Broad Categories Of Searchable Encryption In A Public-key Setting

In this section, we will discuss different categories of SE schemes based on the type of underlying encryption scheme used to develop the searchable encryption schemes [1]. In public-key setting there are some leading techniques like IBE [2, [3]4], ABE [57], hidden vector encryption (HVE) etc. which are frequently used for the construction of searchable encryption scheme. Among these, we will discuss the searchable encryption schemes using the first two primitives, i.e. IBE and ABE.

Ibe-based Se Schemes

The first IBE-based searchable encryption scheme was developed by Boneh et al [8]; a detailed description of this scheme and some of its variants has already been given in Chapter 3. In this section, we will discuss the searchable

Transformation mechanism from IBE to searchable encryption

Figure 5.4 Transformation mechanism from IBE to searchable encryption.

encryption schemes developed using a transformation from the IBE scheme. The general transformation mechanism from an IBE to searchable encryption is shown below in Figure 5.4.

The first searchable encryption using the transformation method was proposed by Khader [9]. A transformation method was applied on a k-resilient IBE [2] scheme to construct the PEKS scheme. They remarked on some facts about the transformation mechanism, such as the IBE scheme which we are planning to transform to IBE must be anonymous, otherwise it would expose the keywords. Another fact concerns the consistency of the resulting SE scheme; they stated that the underlying scheme must be secure in the appropriate security model, because only then would the resulting scheme be consistent and secure. The proposed scheme is consistent because the underlying IBE scheme is secure against chosen ciphertext attack. Further, they performed multi-keyword search and also eliminated the need for the secure channel.

PEKS revisited

A formalization of the transformation mechanism from anonymous IBE to PEKS scheme was given by Abdalla et al. [10]. They formally proved the consistency of the resulting scheme. Further, they proposed the following extensions to the basic idea: i) added a HIBE (anonymous hierarchical IBE) to the searchable encryption transformation, and ii) added the concept of temporary keyword search. The temporary keyword search prevents the server from learning about the past and future keyword ciphertexts once the server has received the trapdoor. Hence, even if the server memorizes the trapdoor it cannot find the link between the trapdoor and the keyword ciphertext. This was achieved by limiting the duration for which the trapdoor is valid.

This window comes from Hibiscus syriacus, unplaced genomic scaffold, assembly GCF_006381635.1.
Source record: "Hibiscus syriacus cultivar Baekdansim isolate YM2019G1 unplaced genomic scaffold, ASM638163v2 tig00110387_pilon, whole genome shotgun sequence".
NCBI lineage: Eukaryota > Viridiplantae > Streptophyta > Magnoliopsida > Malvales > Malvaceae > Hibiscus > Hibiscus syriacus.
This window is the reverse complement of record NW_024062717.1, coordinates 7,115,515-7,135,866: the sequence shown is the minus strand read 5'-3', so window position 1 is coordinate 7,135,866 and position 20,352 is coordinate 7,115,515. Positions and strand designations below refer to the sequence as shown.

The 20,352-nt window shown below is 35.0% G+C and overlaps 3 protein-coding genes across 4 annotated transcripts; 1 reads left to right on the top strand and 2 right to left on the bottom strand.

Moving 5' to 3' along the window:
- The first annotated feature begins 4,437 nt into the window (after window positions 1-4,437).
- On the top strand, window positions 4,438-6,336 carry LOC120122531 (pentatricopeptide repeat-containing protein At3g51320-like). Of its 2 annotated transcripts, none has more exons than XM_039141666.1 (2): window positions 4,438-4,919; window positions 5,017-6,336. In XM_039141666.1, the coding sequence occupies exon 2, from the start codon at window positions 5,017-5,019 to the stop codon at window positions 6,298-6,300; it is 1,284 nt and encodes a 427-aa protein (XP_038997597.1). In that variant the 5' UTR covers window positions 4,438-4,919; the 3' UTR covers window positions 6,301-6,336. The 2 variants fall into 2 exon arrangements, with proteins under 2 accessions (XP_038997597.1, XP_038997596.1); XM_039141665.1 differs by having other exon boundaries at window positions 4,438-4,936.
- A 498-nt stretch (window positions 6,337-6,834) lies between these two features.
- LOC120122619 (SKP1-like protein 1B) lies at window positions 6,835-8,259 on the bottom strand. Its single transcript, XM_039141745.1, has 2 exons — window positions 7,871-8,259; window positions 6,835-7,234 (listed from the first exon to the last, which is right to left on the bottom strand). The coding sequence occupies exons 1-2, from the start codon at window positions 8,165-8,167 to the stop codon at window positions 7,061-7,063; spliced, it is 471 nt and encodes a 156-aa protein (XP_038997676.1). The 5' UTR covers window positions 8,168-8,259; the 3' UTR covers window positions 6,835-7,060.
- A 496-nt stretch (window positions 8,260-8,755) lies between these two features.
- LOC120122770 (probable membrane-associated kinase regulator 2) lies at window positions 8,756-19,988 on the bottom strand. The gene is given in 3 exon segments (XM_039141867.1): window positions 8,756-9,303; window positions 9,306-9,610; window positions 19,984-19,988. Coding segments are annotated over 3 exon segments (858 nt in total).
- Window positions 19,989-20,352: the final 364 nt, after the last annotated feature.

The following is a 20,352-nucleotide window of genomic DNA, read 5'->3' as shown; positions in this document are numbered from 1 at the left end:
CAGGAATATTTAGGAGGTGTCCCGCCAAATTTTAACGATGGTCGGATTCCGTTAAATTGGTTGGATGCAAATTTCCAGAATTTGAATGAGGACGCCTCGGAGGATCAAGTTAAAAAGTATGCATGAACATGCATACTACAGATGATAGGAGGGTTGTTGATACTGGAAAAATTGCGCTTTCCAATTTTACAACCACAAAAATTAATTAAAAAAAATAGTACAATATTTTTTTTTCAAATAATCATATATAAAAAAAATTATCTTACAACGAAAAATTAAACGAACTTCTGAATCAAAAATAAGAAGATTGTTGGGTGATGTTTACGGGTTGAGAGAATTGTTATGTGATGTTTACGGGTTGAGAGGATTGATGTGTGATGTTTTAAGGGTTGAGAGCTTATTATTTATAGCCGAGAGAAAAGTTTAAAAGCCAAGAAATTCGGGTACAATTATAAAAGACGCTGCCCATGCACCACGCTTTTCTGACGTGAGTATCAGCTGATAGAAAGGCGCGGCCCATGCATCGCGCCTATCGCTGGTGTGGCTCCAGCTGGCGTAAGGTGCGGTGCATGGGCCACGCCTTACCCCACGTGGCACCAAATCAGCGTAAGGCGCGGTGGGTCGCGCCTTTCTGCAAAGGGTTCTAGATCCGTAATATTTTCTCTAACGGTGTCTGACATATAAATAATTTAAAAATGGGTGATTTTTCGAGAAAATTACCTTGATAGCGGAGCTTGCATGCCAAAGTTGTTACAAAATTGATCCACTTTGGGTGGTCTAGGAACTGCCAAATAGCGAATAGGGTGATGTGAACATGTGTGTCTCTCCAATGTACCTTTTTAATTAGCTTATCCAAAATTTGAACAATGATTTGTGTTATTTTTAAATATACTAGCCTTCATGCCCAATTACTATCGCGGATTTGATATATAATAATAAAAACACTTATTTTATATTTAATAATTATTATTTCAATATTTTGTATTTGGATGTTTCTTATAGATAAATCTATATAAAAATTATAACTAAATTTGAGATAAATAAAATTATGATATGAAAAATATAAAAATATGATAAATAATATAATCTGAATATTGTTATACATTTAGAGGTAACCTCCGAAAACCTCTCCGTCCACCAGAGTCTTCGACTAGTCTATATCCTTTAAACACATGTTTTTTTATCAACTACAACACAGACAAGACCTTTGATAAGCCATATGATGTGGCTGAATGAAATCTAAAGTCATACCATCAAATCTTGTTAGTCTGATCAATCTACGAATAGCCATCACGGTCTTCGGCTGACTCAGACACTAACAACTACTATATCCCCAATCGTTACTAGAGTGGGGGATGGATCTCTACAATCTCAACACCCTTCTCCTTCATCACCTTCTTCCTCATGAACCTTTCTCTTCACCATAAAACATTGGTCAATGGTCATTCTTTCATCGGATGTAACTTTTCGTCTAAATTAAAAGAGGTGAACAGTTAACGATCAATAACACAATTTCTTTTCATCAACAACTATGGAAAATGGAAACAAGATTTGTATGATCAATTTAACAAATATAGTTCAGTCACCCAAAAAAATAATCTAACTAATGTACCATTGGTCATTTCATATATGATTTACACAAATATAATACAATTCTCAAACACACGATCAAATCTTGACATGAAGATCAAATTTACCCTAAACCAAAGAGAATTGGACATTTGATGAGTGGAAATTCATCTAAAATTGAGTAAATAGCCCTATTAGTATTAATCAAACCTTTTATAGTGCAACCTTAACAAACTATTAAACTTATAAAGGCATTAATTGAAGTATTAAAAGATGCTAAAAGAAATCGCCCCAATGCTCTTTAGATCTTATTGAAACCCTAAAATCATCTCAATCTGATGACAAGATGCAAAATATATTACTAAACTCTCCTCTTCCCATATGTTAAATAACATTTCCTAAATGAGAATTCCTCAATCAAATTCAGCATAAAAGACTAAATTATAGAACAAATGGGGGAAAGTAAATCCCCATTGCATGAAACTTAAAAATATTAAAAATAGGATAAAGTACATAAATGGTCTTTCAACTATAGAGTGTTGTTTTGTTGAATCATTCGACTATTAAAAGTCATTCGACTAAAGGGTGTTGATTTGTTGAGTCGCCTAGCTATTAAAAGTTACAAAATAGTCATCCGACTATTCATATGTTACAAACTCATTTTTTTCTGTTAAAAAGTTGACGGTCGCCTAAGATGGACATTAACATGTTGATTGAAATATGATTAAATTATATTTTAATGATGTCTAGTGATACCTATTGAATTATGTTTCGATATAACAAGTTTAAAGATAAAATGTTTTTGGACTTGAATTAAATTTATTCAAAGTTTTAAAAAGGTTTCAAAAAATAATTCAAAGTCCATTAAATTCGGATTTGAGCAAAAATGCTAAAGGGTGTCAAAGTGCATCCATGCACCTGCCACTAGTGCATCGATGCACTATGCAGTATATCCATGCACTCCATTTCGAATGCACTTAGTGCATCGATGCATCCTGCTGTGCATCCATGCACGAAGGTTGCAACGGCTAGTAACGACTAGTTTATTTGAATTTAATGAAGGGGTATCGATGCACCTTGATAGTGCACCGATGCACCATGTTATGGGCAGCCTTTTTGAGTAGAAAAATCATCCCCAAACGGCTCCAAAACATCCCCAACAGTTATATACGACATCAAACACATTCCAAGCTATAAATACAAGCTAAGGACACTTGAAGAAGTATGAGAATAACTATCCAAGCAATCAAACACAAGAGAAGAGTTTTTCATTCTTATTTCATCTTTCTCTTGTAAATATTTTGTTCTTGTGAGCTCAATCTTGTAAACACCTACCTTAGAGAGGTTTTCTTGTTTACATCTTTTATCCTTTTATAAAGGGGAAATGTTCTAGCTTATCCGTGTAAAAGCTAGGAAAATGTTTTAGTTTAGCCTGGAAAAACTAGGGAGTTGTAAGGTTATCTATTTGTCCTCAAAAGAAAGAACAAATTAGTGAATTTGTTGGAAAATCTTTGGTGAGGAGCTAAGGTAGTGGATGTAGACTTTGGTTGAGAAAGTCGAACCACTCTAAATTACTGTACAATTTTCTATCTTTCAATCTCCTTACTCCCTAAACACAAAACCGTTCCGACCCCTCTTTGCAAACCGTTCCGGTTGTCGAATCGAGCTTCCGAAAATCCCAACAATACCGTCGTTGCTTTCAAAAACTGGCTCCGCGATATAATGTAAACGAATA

An instantiation of the transformation mechanism was first given by Xu et al [11]. For demonstration purposes they have used an IBE scheme by Boneh and Franklin [12]. Further, they have developed a method to make their scheme immune to KGA. In their method, they divided the trapdoor into fuzzy and exact trapdoors such that two or more keywords share the same fuzzy trapdoor. When the receiver wanted to search something then he/she would send the fuzzy trapdoor to the cloud server. The cloud server could not guess the keyword even if had the fuzzy trapdoor for all the keywords, which resulted in a scheme which was immune to KGA. To construct the fuzzy trapdoor, they used a fuzzy function which returned the same fuzzy value for every two keywords if the keyword space was even. If the keyword space was odd, then the last three keywords had the same fuzzy value and for the rest of the keywords every two keywords had the same fuzzy value. Therefore, with a probability of 1/2 or 1/3 the malicious cloud server could still guess the keyword associated with the search trapdoor. Flence, to a make a scheme more secure against KGA there is a need to further reduce this probability and this was achieved by designing a fuzzy function which used the modulus operator and the concept of congruence class [13]. They designed their fuzzy function such that k keywords share the same fuzzy trapdoor, thus reduced the keyword guessing probability to 1/k and hence improved the security against KGA.